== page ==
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17 September 2014
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Social Psychology

  • Do you trust your own eyes or what other people tell you?
  • Why do people give in to peer pressure?
  • Diffusion of responsibility: would you help someone in distress?

Do you trust your own eyes or what other people tell you?

Psychologists have discovered that even the most independent-minded of us will conform to social pressure when we are with a group of people. In one classic experiment, people were shown a vertical line and asked to find a line of identical length from a selection of three.

You might think that this is an absurdly easy task, and when people perform it by themselves they do very well. However, psychologists have discovered that we are very easily swayed by the opinions of other people when we do this task in a group. In one study, a group of three people was set up, where two of the people were confederates of the experimenter. When the confederates deliberately gave wrong answers, people were often swayed to give the wrong answer also. In fact, 75% of people gave at least one wrong answer, with some people conforming to peer pressure on every occasion.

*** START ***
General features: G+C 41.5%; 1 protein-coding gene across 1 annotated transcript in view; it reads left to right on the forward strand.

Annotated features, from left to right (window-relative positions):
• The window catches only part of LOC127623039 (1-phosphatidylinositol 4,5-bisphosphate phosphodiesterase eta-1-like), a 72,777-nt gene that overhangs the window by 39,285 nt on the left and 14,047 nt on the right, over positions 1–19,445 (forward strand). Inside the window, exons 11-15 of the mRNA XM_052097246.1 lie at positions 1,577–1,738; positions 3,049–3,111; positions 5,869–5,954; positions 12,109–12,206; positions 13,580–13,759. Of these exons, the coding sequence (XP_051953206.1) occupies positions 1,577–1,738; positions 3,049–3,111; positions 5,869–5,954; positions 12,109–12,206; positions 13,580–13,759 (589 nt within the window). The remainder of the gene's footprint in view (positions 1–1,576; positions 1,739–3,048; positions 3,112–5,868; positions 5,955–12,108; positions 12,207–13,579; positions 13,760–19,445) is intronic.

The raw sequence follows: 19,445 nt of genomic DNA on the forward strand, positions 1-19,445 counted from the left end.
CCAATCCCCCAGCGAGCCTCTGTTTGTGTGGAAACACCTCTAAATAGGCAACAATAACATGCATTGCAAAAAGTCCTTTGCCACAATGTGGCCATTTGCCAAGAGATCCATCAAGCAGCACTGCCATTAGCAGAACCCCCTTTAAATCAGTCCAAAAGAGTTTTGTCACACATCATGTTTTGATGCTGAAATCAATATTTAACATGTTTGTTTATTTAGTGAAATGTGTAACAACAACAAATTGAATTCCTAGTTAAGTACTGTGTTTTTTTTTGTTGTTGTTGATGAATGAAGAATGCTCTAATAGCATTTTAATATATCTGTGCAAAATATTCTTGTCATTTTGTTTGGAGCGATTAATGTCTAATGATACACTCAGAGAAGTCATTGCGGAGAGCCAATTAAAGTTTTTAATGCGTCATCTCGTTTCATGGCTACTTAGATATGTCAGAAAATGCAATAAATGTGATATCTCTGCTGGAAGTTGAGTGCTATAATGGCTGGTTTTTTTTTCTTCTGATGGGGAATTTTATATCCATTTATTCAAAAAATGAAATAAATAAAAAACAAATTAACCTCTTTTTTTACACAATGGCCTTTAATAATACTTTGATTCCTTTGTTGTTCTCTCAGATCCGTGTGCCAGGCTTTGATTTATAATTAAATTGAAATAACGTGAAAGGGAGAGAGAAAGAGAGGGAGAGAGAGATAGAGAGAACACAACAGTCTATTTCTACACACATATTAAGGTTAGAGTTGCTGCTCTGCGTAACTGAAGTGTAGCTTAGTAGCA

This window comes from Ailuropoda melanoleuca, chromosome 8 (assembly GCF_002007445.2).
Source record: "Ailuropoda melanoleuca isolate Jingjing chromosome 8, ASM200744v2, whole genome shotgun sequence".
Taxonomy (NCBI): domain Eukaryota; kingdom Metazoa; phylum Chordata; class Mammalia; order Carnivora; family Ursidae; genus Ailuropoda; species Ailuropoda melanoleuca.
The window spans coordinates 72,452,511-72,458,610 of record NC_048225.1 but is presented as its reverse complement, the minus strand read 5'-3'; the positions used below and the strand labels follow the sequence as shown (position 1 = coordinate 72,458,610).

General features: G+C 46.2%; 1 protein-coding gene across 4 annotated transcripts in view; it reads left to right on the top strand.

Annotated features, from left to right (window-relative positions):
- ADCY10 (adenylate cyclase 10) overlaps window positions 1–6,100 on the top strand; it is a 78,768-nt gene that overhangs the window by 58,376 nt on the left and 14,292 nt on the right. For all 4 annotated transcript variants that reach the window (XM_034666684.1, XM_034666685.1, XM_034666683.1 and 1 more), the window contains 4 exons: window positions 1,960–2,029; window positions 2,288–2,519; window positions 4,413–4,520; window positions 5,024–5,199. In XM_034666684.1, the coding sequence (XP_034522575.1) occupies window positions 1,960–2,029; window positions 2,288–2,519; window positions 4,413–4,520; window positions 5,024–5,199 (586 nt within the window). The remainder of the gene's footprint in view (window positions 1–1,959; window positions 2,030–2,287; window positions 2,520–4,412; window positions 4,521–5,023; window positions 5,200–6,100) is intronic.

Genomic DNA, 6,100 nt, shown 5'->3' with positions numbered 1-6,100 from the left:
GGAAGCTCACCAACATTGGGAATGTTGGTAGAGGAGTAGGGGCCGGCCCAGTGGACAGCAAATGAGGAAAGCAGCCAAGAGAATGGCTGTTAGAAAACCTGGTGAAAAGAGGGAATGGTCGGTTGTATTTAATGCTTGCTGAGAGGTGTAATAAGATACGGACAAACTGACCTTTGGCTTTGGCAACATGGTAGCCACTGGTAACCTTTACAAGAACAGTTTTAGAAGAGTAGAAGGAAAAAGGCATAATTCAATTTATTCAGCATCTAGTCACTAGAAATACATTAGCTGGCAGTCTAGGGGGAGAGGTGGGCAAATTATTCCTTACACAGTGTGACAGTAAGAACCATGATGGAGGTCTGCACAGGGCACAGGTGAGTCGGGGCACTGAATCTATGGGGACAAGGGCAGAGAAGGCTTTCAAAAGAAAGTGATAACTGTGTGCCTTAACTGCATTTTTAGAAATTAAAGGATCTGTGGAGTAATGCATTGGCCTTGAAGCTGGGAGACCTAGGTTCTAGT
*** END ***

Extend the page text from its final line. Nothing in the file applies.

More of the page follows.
Why do people give in to peer pressure?

But why do people conform in this way? In an easy task like this, it seems that people do not want to step out of line with the prevailing opinion of the group. On more difficult tasks, people also conform because they lose confidence in their own ability to make decisions and prefer to trust the majority opinion instead.

Diffusion of responsibility: would you help someone in distress?

A stark example of this kind of conformity arises when we come across people in distress. Would you help a woman who has been attacked in the street? It turns out that you are much more likely to go to her assistance if you are alone. When other people are also around, a diffusion of responsibility occurs. People are paralysed into inaction, because everyone assumes that someone else will go to the woman's assistance.


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